Wolverine Blue wakes up early to attend his 8 a.m. lecture. He is a little drowsy – he got less than 8 hours of sleep last night. He recalls an article he read about how some people can naturally get by on 6 hours of sleep because their DNA carries a specific variant in a sleep gene called ADRB1. Going back to our example of DNA being an instruction manual, you can think of a genetic variant as a section of this manual that has been replaced with a new set of instructions. The ADRB1 gene produces a substance called a β-1 adrenergic receptor. These receptors are present in all cells of our bodies and can respond to sleep hormones, including a region in the brain that regulates our sleep-wake cycle. This variant of ADRB1 causes that sleep-wake cycle regulating region of the brain to be more active, promoting shorter sleep cycles. Sighing, Wolverine wonders why he couldn’t have been one of these individuals with this variant.
After his morning classes, Wolverine lounges on the quad before his next class. It’s a beautiful spring day. As he admires the beautiful blue skies, he begins to daydream and recalls a memory from his childhood. He has an amazing memory, remembering details others forget. He wonders, why do some of us have good memories while others don’t? Genetics has an answer – genes like ADRA2B could influence how well we remember instances from our past. ADRA2B controls the movement of a chemical called noradrenaline in our brain. An ADRA2B variant enhances responsivity and connectivity between brain regions and is associated with better memory.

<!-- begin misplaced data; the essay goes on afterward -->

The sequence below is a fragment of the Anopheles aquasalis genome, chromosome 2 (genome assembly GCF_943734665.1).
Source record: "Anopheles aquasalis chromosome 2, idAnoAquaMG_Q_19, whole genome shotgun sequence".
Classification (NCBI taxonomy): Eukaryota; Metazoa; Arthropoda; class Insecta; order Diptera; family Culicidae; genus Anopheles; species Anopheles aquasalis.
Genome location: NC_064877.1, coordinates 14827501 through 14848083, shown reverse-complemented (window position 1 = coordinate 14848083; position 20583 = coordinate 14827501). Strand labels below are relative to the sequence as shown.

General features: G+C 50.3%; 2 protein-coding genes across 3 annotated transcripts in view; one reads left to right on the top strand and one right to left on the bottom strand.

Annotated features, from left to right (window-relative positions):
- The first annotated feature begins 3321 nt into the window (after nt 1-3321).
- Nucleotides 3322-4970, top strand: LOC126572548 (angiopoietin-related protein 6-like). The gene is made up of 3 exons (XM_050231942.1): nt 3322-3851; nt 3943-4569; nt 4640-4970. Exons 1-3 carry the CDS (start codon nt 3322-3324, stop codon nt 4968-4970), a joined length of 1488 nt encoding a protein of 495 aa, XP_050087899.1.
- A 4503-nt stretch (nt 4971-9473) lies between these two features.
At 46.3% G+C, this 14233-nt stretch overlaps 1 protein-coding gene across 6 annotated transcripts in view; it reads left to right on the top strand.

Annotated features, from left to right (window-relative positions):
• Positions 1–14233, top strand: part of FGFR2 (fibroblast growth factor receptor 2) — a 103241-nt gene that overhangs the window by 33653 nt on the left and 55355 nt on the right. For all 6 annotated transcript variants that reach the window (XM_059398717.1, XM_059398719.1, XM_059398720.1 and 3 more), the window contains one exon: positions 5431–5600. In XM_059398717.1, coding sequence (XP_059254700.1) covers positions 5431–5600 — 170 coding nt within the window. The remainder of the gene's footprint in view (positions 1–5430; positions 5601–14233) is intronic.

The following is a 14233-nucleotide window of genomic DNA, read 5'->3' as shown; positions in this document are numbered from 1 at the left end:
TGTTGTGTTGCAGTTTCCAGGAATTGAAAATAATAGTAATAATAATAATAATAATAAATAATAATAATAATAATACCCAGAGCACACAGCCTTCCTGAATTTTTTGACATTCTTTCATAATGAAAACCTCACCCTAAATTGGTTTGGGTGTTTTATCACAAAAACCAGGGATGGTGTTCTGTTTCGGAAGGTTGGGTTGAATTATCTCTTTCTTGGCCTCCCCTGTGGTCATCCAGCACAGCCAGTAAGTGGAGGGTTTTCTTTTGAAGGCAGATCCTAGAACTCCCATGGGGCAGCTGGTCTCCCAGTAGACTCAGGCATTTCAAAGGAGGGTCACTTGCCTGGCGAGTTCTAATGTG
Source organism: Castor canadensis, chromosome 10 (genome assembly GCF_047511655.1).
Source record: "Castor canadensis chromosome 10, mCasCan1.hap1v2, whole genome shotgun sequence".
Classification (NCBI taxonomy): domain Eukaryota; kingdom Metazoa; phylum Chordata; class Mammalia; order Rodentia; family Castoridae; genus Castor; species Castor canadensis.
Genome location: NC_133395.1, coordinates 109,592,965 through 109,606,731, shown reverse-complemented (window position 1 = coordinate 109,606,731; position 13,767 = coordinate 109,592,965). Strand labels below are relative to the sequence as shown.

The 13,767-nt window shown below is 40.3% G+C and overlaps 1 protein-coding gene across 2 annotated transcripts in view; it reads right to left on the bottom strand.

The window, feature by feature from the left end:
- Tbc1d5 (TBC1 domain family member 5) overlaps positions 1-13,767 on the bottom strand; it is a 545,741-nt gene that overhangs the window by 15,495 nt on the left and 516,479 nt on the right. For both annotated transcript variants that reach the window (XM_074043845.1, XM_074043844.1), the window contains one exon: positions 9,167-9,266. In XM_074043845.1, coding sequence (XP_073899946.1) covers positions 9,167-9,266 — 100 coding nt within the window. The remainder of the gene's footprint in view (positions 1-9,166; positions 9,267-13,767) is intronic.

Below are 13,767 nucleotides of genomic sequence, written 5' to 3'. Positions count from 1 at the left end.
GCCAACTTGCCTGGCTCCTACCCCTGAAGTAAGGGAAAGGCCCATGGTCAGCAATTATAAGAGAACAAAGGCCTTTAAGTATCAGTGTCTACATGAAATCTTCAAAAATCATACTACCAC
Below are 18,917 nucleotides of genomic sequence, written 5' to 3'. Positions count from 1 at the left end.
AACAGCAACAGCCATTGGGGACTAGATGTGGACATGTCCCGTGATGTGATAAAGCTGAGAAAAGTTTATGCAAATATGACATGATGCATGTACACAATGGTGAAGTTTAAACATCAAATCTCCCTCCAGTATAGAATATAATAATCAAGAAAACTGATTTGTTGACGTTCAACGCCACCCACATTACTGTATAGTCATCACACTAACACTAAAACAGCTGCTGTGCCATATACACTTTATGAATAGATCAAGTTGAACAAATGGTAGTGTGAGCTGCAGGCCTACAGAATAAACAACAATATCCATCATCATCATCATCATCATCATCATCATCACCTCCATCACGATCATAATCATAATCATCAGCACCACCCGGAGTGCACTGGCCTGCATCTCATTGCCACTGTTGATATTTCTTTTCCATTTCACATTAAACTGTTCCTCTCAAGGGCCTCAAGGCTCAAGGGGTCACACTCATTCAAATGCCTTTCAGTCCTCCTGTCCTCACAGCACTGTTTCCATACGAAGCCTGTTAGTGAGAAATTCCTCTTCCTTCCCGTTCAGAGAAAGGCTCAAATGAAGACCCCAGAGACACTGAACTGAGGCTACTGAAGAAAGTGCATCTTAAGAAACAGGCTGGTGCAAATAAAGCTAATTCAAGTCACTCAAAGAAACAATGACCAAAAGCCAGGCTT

Wolverine stretches out and enjoys the warmth of the sunlight. Most people love an afternoon in the sun, but sun exposure can be extremely dangerous for some people! Individuals with genetic conditions like xeroderma pigmentosum avoid the sun as they are 10,000 times more likely to get skin cancer than someone without the condition, like Wolverine Blue. People with xeroderma pigmentosum have mismatch repair genes that are bad at catching mistakes. When ultraviolet radiation from the sun damages the DNA, this damage is unable to be fixed by mismatch repair genes, which can result in cancer-causing mutations. People with this condition have to wear protective clothing to enjoy a sunny afternoon like Wolverine Blue.